Along with five other Western Slope communities and the White River National Forest, Summit lifted its countywide fire ban Tuesday with formal approval coming at a special Board of County Commissioners afternoon meeting.
The action is also in line with neighboring Clear Creek and Gilpin counties, as well as Boulder County’s decision to take the same step the day before. The lone exception among the Western Slope contingent of Eagle, Pitkin, Mesa and Rio Blanco is Garfield County, which will maintain its existing restrictions at all sites below 8,000 feet of elevation.
“At least for the moment, we’re out of the woods,” said Red, White and Blue Fire Protection District chief Jim Keating. “I wasn’t (supportive) last week, but we got a little bit of moisture and we’re still getting moisture. There’s been a significant decrease of unattended campfires — they’re still happening, but not to the degree they were.”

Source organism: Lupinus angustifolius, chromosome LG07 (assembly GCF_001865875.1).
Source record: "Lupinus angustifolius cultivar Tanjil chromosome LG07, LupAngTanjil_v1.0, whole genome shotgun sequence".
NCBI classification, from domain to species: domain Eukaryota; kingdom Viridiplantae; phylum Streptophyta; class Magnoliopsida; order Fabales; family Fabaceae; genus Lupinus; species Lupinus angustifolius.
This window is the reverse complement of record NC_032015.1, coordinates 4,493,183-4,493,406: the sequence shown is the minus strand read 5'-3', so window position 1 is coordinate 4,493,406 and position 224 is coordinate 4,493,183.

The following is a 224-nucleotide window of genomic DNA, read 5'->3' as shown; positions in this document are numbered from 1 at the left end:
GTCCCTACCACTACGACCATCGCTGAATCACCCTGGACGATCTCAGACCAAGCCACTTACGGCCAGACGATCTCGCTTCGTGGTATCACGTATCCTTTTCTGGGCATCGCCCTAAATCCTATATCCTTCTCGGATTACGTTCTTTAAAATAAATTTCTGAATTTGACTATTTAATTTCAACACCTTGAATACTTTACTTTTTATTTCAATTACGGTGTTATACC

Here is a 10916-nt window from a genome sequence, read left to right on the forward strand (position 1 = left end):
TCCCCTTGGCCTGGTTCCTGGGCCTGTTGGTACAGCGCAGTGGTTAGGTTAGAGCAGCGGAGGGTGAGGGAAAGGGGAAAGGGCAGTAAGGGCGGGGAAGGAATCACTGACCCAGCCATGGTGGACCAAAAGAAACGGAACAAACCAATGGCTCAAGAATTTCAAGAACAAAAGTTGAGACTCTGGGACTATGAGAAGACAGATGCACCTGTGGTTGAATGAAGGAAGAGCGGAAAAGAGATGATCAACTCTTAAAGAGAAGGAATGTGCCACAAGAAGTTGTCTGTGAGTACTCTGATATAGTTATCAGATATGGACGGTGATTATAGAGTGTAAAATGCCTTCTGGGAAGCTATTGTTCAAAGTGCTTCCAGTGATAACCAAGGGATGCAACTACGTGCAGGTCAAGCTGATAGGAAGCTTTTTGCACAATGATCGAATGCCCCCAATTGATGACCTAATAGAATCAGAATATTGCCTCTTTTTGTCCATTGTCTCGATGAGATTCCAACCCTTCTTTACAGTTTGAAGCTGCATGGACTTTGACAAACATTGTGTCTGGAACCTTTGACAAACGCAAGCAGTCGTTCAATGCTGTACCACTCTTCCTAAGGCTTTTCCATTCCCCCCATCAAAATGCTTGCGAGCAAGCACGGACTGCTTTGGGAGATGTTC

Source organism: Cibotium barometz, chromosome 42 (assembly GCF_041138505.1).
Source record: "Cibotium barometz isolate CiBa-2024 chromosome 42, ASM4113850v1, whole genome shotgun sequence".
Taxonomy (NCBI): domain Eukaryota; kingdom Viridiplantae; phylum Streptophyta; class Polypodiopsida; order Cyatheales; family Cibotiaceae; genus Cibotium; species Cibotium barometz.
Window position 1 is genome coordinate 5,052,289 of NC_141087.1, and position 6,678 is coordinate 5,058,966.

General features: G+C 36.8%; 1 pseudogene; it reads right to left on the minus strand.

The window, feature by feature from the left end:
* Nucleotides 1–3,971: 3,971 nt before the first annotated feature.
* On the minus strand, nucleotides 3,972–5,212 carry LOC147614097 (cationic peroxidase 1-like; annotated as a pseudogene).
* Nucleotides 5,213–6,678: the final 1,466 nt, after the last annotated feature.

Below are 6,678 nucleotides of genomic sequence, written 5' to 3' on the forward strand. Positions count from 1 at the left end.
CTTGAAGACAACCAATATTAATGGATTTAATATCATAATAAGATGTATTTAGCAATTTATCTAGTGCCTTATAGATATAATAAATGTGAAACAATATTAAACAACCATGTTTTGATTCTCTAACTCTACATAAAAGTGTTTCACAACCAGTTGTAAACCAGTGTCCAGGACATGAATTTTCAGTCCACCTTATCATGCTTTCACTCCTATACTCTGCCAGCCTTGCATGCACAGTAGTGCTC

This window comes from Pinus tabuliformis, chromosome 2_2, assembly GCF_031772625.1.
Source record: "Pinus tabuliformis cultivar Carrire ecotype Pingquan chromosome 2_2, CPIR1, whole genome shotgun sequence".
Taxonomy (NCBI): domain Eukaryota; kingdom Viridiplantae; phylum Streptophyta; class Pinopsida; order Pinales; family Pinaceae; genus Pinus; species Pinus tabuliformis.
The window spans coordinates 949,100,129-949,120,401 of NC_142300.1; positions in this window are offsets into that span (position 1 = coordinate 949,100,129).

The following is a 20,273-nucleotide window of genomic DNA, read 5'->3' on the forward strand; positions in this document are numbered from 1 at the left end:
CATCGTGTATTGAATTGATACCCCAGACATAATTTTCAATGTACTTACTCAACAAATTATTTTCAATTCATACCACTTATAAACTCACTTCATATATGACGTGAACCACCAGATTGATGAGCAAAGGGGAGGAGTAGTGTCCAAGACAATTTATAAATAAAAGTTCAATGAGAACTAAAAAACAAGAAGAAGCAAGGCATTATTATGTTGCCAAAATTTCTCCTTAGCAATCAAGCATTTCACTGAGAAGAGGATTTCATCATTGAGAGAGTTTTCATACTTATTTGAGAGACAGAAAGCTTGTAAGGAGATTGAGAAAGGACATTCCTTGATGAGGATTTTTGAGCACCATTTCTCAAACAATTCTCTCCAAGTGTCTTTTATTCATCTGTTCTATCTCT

The open campfire ban went into effect in Summit County after the county commissioners initiated an emergency meeting on July 5 to enact the restrictions shortly after the Peak 2 wildfire in Frisco continued to flare up. Still smoldering, that fire eventually devoured 84 acres of U.S. Forest Service land near Breckenridge over the course of several days and remains at 85 percent containment.
The commissioners took the recommendation of Summit County Sheriff Jaime FitzSimons — technically the local fire warden — with support from the area fire chiefs to bring an end to the limitations. Commissioner Dan Gibbs, a certified wildlands firefighter and chair of Colorado’s Division of Fire Prevention and Control Wildfire advisory committee, missed the…
click here to read more.